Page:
Fur Affinity updates code of conduct to disallow hate groups
On September 4, Fur Affinity released an update to their code of conduct indicating that works or items that promote hate groups will no longer be tolerated on furry's most popular art site. The new rule in the code of conduct (2.7) states:
Do not identify with or promote hate groups and their ideologies
A hate group is one that advocates and practices hatred, hostility, or violence towards members of a designated sector of society (e.g. Nazism, KKK, ISIS). Symbols specifically associated with these groups will not be permitted in user avatars, non-fictional content, or content intended solely to disrupt the community.
Users who identify with or promote hate groups and their ideologies may be permanently banned from Fur Affinity without warning.
The update has already created a stir in furry fandom. Many were pleased with the decision and felt it was a step in the right direction. However individuals within alt-furry used it to launch a particularly harsh attack on Dragoneer with a sock-puppet account named after his recently-deceased cat.
A clear direction, but questions linger on enforcement
Nazism, the Ku Klux Klan, and ISIS have been exclusively named on the site as being hate groups, to which most people can agree qualify. However, there has been criticism on whether the organization known as Antifa should be included in the list. Many in the fandom who identify with Antifa dismiss that as a faux complaint generated as propaganda by white supremacists in order to try and suppress decent to fascism. Others note that political ideology is currently not considered a protected class, and is an act more than a circumstance of birth.
But even setting aside the current debate over the fledgling group of Antifa, of which still most Americans are unsure of (53% as of August 16), there is an important highlight of responsibility that comes with the implementation of this policy. With the possibility of permanent banning based on this new rule it is important that people know when they are promoting a group that is considered a hate group by Fur Affinity, or which groups those are. Using the term "e.g." may not be in the best interest of users, because then it may be possible for certain moderators to make bans based on personal definitions, rather than an outside and objective source on what groups are recognized as hate groups.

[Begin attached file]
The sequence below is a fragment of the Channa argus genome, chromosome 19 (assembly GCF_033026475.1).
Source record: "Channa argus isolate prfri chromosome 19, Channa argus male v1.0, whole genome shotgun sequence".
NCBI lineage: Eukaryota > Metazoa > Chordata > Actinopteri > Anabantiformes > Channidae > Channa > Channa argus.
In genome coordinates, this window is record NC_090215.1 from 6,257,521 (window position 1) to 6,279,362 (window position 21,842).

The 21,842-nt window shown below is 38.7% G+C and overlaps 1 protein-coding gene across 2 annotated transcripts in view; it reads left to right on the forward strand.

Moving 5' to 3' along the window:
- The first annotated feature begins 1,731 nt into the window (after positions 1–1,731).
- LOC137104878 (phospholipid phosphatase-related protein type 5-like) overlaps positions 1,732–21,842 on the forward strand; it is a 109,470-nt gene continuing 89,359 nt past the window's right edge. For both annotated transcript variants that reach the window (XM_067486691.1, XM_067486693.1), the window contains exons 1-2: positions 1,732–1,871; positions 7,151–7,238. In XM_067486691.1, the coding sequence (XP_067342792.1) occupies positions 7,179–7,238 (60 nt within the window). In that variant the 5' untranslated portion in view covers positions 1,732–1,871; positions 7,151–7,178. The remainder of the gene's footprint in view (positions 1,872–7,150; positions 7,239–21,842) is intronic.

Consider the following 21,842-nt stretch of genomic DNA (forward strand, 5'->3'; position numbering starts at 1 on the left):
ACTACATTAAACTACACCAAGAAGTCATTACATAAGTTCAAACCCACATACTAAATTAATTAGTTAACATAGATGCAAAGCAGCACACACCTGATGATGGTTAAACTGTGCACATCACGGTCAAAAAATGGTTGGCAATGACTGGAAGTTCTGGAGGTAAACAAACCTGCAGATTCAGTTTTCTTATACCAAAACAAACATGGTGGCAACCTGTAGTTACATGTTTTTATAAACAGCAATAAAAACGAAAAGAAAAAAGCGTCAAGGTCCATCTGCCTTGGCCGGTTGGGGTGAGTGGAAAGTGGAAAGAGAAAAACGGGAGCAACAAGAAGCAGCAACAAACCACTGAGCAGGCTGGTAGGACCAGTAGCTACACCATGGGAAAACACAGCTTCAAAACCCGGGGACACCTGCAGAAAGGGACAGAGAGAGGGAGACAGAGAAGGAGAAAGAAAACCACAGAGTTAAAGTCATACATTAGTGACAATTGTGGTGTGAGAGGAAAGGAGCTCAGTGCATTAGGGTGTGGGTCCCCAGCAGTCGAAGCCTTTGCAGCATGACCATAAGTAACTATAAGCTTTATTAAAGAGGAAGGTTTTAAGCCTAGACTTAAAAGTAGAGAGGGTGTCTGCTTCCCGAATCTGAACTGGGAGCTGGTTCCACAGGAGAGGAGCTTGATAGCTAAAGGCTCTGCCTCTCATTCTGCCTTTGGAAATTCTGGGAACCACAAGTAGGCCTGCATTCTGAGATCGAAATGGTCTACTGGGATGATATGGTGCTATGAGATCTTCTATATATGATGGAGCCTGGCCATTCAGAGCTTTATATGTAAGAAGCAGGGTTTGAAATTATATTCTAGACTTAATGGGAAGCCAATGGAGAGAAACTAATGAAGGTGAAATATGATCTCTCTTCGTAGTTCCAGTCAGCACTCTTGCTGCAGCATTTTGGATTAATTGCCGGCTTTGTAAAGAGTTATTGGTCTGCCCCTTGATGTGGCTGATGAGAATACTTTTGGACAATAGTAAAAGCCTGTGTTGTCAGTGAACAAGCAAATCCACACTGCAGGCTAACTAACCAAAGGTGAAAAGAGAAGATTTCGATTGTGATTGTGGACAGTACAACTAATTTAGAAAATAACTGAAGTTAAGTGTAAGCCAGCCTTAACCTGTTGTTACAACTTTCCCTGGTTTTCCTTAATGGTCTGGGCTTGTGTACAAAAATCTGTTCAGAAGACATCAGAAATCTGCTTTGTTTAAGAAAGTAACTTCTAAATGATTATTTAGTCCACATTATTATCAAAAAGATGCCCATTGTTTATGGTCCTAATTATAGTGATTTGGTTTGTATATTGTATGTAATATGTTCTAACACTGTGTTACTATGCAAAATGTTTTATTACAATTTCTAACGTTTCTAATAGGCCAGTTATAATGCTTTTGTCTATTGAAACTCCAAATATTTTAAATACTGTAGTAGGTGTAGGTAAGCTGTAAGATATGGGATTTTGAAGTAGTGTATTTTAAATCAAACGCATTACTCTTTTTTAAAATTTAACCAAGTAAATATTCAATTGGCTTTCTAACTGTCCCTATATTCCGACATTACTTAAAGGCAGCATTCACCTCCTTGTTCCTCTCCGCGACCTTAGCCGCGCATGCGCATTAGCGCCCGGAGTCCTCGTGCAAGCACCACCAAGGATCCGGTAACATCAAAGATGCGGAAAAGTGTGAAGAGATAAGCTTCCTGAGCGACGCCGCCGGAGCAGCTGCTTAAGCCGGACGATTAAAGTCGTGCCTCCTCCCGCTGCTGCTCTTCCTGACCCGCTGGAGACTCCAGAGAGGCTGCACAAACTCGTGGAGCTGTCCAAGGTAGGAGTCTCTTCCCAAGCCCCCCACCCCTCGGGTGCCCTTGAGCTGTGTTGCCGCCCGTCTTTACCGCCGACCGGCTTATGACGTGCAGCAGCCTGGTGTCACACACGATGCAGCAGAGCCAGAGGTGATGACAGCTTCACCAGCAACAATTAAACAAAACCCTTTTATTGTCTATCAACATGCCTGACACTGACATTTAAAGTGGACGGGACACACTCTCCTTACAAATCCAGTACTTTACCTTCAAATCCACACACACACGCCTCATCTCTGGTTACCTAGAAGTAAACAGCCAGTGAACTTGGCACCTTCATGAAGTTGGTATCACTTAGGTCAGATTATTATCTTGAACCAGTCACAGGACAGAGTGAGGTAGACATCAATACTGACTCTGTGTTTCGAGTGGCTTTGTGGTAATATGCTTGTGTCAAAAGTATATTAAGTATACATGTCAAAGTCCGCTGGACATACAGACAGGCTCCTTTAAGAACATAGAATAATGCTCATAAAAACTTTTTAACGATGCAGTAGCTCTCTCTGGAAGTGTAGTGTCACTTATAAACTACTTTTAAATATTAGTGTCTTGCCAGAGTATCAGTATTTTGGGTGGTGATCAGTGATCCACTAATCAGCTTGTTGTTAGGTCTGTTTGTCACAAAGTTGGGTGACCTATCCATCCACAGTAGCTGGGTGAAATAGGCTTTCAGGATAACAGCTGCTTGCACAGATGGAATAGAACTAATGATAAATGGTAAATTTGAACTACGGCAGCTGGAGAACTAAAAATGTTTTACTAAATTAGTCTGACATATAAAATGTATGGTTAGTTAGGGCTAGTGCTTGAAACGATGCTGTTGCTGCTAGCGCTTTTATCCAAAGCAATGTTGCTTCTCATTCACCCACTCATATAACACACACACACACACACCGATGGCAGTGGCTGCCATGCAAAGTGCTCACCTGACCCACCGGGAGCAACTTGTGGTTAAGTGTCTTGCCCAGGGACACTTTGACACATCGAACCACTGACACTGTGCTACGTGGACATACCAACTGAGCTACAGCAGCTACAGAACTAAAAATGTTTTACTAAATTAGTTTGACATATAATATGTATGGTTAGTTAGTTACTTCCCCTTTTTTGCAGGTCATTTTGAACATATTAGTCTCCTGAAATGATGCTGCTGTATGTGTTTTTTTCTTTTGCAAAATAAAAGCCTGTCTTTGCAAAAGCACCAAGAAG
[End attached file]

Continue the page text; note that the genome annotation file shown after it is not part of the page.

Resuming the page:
Regardless, most agree on the three listed groups, and it's considered a step in the right direction by most users. Furry sites shouldn't be expected to be used to promote materials which inspire others to take action against other based on color, race, creed, gender identity, sexuality, or religion. Time will tell as to how it will be enforced and the details of when things are dealt with or not.
Another important detail to note is that fictional works containing hate groups an element of that work is not targeted by this rule. This caveat will not doubt create a particular grey areas that could lead to confusion on works that qualify as protected fictional work versus what is real promotion of such ideologies. Fursonas, for instance, kind of live in that fluffy middle ground of fantasy and reality. Regardless, users also have until September 18 to remove any items that violate the hate-group rule before it adversely affects their account.
Did you really fucking make a fake account after my dead cat to troll me? What the fuck, dude. Have some god damn standards. https://t.co/pyzrp2IdHH
— Dragoneer (@Dragoneer) September 5, 2017
Dragoneer harassed over new rules
Site community manager Dragoneer was met with a particularly unpleasant response from a furry fan with empathy to the alt-right, who created a Twitter account named after his recently deceased pet cat, Buffy. As of the posting of this article, the account attacked himself and Deo, a favored target of alt-furs; it has since been removed.